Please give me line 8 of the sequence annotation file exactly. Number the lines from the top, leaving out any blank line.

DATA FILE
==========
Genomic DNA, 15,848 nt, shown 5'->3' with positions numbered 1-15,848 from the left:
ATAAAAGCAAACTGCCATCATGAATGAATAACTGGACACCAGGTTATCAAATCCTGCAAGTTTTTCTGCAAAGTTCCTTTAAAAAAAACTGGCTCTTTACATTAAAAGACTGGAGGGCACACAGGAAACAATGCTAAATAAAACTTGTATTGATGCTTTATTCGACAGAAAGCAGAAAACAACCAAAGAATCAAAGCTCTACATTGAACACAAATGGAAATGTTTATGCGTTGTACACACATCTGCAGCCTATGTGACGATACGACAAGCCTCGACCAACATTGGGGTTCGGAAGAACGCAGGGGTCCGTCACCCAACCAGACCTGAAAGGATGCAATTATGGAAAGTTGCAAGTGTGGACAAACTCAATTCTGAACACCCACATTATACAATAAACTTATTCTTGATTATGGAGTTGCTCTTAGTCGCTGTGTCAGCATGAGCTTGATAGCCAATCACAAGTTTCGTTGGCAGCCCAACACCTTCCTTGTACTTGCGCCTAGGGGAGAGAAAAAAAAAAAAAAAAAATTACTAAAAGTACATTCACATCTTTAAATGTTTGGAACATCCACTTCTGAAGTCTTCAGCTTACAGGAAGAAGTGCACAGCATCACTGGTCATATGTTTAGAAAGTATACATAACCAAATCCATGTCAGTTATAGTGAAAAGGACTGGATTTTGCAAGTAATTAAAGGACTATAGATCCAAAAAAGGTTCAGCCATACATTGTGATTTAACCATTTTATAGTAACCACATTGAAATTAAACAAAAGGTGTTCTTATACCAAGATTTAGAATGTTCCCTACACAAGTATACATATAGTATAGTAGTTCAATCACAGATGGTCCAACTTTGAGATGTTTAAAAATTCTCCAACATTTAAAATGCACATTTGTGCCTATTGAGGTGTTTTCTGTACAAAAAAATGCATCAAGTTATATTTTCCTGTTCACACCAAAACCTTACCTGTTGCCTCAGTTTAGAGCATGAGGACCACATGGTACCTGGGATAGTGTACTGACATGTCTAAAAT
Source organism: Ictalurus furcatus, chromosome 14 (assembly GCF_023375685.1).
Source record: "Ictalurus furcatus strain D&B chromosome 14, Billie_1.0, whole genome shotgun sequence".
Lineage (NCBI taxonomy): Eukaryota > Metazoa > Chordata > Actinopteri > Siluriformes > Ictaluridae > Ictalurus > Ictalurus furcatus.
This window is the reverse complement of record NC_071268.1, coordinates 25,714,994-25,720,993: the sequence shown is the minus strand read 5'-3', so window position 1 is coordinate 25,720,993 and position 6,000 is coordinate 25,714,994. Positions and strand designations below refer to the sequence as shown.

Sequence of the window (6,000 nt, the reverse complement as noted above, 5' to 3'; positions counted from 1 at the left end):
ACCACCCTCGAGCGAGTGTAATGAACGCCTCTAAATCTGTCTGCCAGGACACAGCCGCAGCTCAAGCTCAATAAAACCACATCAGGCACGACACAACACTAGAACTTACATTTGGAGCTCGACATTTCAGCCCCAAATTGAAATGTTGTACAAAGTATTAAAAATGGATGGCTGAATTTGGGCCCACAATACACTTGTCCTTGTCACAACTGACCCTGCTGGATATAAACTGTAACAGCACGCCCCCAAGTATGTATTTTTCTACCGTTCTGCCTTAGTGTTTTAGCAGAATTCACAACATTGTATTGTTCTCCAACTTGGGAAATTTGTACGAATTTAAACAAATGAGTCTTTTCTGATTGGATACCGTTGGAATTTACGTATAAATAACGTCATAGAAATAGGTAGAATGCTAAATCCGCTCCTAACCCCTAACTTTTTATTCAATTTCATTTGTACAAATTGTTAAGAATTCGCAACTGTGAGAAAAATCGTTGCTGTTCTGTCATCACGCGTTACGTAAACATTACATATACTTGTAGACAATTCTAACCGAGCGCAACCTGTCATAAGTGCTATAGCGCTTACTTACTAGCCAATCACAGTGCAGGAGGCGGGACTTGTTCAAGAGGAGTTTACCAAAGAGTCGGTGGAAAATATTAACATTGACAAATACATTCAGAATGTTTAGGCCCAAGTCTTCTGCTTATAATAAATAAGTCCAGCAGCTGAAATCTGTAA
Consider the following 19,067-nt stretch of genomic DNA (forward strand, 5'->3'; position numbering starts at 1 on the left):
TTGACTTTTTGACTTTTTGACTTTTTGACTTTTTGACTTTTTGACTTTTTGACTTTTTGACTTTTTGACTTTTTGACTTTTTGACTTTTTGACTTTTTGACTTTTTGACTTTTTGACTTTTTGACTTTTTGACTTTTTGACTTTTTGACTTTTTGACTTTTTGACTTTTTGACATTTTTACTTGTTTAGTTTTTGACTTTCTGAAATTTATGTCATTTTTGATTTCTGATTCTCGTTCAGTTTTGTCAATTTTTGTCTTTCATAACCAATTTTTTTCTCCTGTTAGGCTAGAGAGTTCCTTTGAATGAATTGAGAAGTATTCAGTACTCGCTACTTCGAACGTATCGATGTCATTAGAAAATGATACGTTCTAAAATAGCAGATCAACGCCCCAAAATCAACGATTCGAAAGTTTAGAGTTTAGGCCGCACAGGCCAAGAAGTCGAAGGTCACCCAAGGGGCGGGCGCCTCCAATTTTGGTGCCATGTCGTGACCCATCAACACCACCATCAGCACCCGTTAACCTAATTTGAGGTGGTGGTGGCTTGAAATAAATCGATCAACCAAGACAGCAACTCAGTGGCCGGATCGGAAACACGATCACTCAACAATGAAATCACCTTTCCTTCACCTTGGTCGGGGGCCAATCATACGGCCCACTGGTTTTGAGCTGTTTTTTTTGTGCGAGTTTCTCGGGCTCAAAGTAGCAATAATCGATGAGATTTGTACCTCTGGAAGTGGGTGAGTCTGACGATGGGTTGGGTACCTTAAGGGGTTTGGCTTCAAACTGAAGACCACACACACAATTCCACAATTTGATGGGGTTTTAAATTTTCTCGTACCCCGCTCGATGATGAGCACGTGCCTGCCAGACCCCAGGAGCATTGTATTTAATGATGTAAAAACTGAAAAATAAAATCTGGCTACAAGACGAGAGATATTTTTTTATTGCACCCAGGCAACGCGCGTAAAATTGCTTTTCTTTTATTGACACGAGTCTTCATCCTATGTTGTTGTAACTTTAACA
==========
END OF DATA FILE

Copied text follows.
ACCACCCTCGAGCGAGTGTAATGAACGCCTCTAAATCTGTCTGCCAGGACACAGCCGCAGCTCAAGCTCAATAAAACCACATCAGGCACGACACAACACTAGAACTTACATTTGGAGCTCGACATTTCAGCCCCAAATTGAAATGTTGTACAAAGTATTAAAAATGGATGGCTGAATTTGGGCCCACAATACACTTGTCCTTGTCACAACTGACCCTGCTGGATATAAACTGTAACAGCACGCCCCCAAGTATGTATTTTTCTACCGTTCTGCCTTAGTGTTTTAGCAGAATTCACAACATTGTATTGTTCTCCAACTTGGGAAATTTGTACGAATTTAAACAAATGAGTCTTTTCTGATTGGATACCGTTGGAATTTACGTATAAATAACGTCATAGAAATAGGTAGAATGCTAAATCCGCTCCTAACCCCTAACTTTTTATTCAATTTCATTTGTACAAATTGTTAAGAATTCGCAACTGTGAGAAAAATCGTTGCTGTTCTGTCATCACGCGTTACGTAAACATTACATATACTTGTAGACAATTCTAACCGAGCGCAACCTGTCATAAGTGCTATAGCGCTTACTTACTAGCCAATCACAGTGCAGGAGGCGGGACTTGTTCAAGAGGAGTTTACCAAAGAGTCGGTGGAAAATATTAACATTGACAAATACATTCAGAATGTTTAGGCCCAAGTCTTCTGCTTATAATAAATAAGTCCAGCAGCTGAAATCTGTAA